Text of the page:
It is dated to 1693 - Willam and Mary are on the throne of England, the dodo becomes extinct in this year, France is at war with the Palatine (Germany) and John Harrison, a famous clockmaker buried in Hampstead parish churchyard is born.
The house was owned by Joshua Gee who was a silk merchant (i.e. wealthy) and this was a classic mansion house of it's period. The name of the house however comes from Philip Fenton another merchant who bought the house in 1793. This family made a number of the changes and features that survive today in particular the walled garden.
Some pictures of the house and gardens can be found here http://www.flickr.com/search/?w=all&q=Fenton+House&m=text
But more to the point, is there anything older in Hampstead and Kilburn?
Tuesday, 22 April 2008
With so many late-victorian and early-edwardian houses in the patch it is not surprising to find quite so many doorway/hallway entrance tiles.
They are all around but often you just don't really notice them. Having lived for a time in Stoke-on-Trent I have a small understanding of just what was involved in both effort, skill and scale in the production of these.
But also the designs and the colourings are so so rich and varied.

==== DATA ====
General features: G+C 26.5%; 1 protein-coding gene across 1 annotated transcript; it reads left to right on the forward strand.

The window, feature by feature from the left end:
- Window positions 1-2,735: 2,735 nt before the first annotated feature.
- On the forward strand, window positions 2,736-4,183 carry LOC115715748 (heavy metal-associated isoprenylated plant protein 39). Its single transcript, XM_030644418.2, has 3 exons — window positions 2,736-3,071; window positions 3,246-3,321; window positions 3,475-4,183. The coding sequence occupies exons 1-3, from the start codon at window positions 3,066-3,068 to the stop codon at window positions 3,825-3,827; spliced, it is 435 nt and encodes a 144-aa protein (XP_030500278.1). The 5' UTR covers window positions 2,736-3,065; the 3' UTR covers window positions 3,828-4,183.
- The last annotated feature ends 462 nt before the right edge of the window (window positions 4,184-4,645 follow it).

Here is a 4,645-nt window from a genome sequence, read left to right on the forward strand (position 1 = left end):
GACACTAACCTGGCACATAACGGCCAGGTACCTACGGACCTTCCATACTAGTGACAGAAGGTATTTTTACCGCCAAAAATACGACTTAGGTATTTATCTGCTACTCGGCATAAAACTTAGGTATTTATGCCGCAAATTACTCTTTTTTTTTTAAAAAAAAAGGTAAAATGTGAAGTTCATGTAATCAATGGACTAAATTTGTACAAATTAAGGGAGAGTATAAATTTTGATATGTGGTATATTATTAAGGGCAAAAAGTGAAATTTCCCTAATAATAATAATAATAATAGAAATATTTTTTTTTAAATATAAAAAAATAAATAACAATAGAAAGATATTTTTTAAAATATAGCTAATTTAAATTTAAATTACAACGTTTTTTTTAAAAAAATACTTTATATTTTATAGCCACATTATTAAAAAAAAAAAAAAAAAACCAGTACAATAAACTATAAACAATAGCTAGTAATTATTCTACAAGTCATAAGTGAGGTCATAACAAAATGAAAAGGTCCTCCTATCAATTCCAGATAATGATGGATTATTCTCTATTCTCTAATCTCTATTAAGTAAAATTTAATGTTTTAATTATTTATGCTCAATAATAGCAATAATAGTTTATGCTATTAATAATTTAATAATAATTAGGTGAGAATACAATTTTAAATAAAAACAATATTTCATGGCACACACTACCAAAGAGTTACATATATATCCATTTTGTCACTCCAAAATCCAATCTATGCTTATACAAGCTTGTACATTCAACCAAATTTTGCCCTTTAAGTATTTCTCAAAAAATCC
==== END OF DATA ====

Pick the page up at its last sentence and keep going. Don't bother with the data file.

I have captured a small crop here on the theme of green and brown and am now on the hunt for the more flamboyant and colourful... but as a local feature they do look great.
There are others much much more specialised in this field: http://www.derbycity.com/michael/tiles.html
The tiles I have shown above of course are glazed wall tiles - I.e. not suitable for floor tiles and there is a whole firing process involved. I had a tour round a factory a few years back that was still doing tile glazing in a traditional way - it was a real education and totally fascinating.
And of course the modern copies are widely available:
Monday, 21 April 2008
Well here at Hampstead Heath Station (now in zone 2 - hurrah!) the benches have been repainted this orange (ish) colour for the new Overground livery colours.
It got me thinking about the other colours of the map and a bit of research (not tricky research you understand) yielded that the London Underground map has twleve colour coded lines and this makes a 13th on the famous TfL map of London:
- Bakerloo Line (Brown)
- Central Line (Red)
- Circle Line (Yellow)
- District Line (Green)
- East London Line* (Orange)
- Hammersmith & City Line (Pink)
- Jubilee Line (Silver)
- Metropolitan Line (Purple)
- Northern Line (Black)
- Piccadilly Line (Dark Blue)
- Victoria Line (Light Blue)
- Waterloo & City Line (Pale Blue)
Harry Beck famously takes the credit for the first meaningful diagramtic map of the transport system in 1933. There are all sorts of little features that might go un-noticed at first glance. For example the Thames is either a straight line or at 45 degrees. There is a direct differentiation between stops and interchanges. The map itself at concept was very controversial and within London Transport management structures quite political and laden with personal relationships.